Fred Wessel loves working with the gold leaf medium.

“A friend of mine hates gold leaf,” said Wessel. “He likens it to working with dandruff and butterfly wings. You can not have a whisper of breeze or it will blow away. And egg tempera also requires infinite patience. Painting with it is like spinning cobwebs of colors; I build up the surface with tiny multiple strokes, one on top of another. But in spite of the problems, I feel right at home using almost forgotten materials.”

Gold leaf and egg tempera are two mediums that Wessel often works in because he loves the challenge. They were both popular among artists in the Italian Renaissance, a period that focused on the beauty of the human being. It was the influential Renaissance poet, Petrarch, who ushered in the philosophical movement called Humanism. This philosophy embraced values incorporating individualism and human ability in the pursuit of knowledge. These edicts were to be learned through the studies of the honorable Romans and Greeks of antiquity. This reference to classical history was the spirit of the Renaissance.

During this era, the development of the Italian self-portrait emerged beside the interest in the creative capacities of the individual. Wessel’s “Self Portrait Cortona,” a major painting in his one-man show, recalls these Humanist ideals. Wessel’s ambiguous smile, combined with his thick, graying beard, suggest that he is aware of these humanistic pursuits of intelligence and the focus on the human individual. His style reminds one of the “Mona Lisa” by Leonardo da Vinci.

The craggy cliffs and moody, stratified clouds behind Wessel exemplify the strength of his image in the composition. The use of muted hues in this Italian landscape exudes the temperament of a reflective and wise man. Wessel’s confidence in this self-portrait seems to withstand the unpredictable turn of events ushered in by nature. Many of Wessel’s showpieces are influenced by altarpieces and icon paintings of the Italian Renaissance. Although this contemporary artist does not preach a particular religious belief, he does elude to an overall spirituality. Frontal and three-quarter views were standard depictions of the serious and rigid figures of early Italian religious art. However, Wessel incorporates his modern interpretation into an icon piece in his “Molleye Gazing Back.” He paints a family friend, Molleye, exposing her back while she casually turns her head over her shoulder to glance at the viewer. Molleye, also a dancer, is depicted in a casual and relaxed position, a modern twist to past altarpiece themes. Wessel also pushes toward simplicity in his recent pieces. His simplicity is perhaps achieved by his use of a balanced and harmonious composition, much like the compositions mastered by Raphael.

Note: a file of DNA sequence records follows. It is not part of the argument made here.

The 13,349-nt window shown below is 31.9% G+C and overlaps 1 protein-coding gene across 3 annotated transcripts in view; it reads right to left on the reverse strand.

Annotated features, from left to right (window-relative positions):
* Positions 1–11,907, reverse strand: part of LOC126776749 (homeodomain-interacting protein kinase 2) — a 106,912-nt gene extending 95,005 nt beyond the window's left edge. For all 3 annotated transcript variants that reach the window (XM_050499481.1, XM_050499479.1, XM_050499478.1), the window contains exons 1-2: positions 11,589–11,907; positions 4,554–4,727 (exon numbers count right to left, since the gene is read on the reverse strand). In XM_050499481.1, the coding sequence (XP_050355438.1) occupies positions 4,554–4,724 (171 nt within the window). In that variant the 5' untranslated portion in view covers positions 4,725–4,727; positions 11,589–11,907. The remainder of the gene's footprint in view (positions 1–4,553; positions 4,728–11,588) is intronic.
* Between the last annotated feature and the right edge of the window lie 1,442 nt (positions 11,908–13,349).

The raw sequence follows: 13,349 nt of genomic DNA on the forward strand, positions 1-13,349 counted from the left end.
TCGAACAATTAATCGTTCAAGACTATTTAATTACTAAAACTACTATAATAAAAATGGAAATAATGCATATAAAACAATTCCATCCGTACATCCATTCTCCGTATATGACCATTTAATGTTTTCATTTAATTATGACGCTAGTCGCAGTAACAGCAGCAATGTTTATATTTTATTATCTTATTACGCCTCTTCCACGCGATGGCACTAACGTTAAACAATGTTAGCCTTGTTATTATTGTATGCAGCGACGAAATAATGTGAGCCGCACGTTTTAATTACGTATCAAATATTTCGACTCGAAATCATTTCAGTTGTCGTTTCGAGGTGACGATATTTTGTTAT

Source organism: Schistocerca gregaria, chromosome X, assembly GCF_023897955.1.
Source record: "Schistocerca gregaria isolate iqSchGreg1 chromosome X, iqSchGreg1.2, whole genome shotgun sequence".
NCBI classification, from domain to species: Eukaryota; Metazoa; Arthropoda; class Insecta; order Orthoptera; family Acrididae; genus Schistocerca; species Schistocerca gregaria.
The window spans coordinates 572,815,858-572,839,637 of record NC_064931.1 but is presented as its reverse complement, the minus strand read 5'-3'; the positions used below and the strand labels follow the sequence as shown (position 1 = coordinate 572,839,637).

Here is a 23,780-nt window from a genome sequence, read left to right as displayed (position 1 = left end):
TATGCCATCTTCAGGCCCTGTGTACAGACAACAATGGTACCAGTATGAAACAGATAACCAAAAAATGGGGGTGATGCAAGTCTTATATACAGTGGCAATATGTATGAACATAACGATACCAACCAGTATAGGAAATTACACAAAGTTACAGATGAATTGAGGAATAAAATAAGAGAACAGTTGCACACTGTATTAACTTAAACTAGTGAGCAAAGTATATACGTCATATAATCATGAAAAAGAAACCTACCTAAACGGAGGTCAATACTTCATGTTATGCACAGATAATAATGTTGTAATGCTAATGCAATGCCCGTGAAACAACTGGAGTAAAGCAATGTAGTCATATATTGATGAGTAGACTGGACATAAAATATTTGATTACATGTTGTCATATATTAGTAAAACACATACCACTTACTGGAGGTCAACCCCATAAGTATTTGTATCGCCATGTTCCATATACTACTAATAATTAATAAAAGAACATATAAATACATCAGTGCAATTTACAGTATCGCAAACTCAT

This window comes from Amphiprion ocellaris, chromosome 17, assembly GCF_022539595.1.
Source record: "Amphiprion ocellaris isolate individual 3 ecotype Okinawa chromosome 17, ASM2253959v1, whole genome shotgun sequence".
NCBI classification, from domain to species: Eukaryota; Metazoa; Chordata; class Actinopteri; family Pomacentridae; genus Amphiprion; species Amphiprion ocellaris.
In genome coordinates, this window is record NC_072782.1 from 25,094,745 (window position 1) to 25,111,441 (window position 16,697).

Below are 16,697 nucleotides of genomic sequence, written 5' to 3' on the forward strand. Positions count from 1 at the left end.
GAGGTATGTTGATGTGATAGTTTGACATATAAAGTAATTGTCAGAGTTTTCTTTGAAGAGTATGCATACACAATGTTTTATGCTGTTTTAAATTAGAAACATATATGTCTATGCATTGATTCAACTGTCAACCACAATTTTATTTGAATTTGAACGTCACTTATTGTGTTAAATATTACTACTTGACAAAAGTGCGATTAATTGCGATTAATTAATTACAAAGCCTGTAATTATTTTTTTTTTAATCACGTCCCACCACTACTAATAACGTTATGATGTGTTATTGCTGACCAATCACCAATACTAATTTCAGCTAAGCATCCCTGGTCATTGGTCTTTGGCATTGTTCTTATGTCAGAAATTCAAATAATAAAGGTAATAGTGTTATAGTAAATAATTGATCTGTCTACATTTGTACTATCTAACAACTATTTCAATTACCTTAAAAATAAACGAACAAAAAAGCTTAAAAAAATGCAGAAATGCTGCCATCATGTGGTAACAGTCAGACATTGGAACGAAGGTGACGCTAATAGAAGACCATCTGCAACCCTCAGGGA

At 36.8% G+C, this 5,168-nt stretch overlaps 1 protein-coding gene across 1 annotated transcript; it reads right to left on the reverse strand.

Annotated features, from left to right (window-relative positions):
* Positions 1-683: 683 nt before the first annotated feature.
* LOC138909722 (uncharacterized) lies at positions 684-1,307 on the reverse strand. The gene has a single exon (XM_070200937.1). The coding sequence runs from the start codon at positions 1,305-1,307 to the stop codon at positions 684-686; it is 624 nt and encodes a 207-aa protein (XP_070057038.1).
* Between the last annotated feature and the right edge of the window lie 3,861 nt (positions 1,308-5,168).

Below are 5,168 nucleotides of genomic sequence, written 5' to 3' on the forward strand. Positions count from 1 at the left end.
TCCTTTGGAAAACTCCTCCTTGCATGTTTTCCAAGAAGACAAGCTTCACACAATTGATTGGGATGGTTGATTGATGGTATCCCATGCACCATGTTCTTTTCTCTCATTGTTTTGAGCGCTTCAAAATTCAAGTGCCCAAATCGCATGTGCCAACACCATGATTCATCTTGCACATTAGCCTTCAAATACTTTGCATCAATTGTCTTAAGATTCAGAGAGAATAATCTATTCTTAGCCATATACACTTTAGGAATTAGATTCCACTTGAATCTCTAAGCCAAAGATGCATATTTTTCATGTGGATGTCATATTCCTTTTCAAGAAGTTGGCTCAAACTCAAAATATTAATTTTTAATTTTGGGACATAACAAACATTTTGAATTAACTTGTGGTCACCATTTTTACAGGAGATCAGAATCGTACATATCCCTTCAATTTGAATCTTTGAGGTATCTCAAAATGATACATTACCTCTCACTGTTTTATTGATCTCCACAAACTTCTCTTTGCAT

Like Raphael, Wessel achieves a degree of poised unity in his subjects. Many viewers are intrigued by Wessel’s paintings, silverpoint figure studies, and graphite pieces, as they are extremely centralizedand formal. His piece entitled “Turkish Scarf” exhibits a young woman absorbed in her own daydream while gazing meditatively at a tiger lily. Inspired by the great Renaissance Masters, the direction of her gaze and the positioning of her head and arms create a pyramidal and centralized format. The opulent background reflects this ideal design format and produces an unidentifiable, yet intimate, atmosphere of warmth and security.

“There's a visual truth in Italy’s great paintings that has profoundly changed me and my art,” states Wessel.

Wessel hopes that the viewer of his paintings can also achieve this visual truth by observing his works. The focus on the elegance of the female figure recalls the Renaissance artistic ideal of glorifying nature, and the beauty of the human figure. Some of Wessel’s female figures are dressed in opulent medieval gowns that create an enchanting, classical look. Not only did the artist create these figures in a Raphael–like distinguished beauty, each female figure seems to have a distinct disposition that is tangible to the viewer. The sublime grace and dignity, innocent expressions, and relaxed deposition, became characteristics of an attractive Renaissance woman. These personality components create a silent conversation of understanding between the viewer and the female figure studies.

Some of Wessel’s showpieces are smaller than his past works, especially with his figural studies. These smaller works shine like precious gems among the larger compositions. An intimate relationship between the painting and the viewer is established, and the viewer can only feel in awe of their beauty and involved detail. In the Renaissance, many artists were influenced by the Neo–Platonicnotion that one attains a degree of enlightenment through the ardent and sincere pursuit of beauty. Renaissance Masters such as Raphael Sanzio and Michelangelo Buonarroti were deeply influenced by these Neo–Platonic aspirations. Thus, through their art, they attempted to convey a human life dedicated to the ideal elements of love, beauty and grace through their work. Similarly, through Wessel’s use of warm tones and the rendering of the youth's graceful hair and lovely expression, one is reminded of these Renaissance Neo–Platonic objectives.

Sherry French, 2001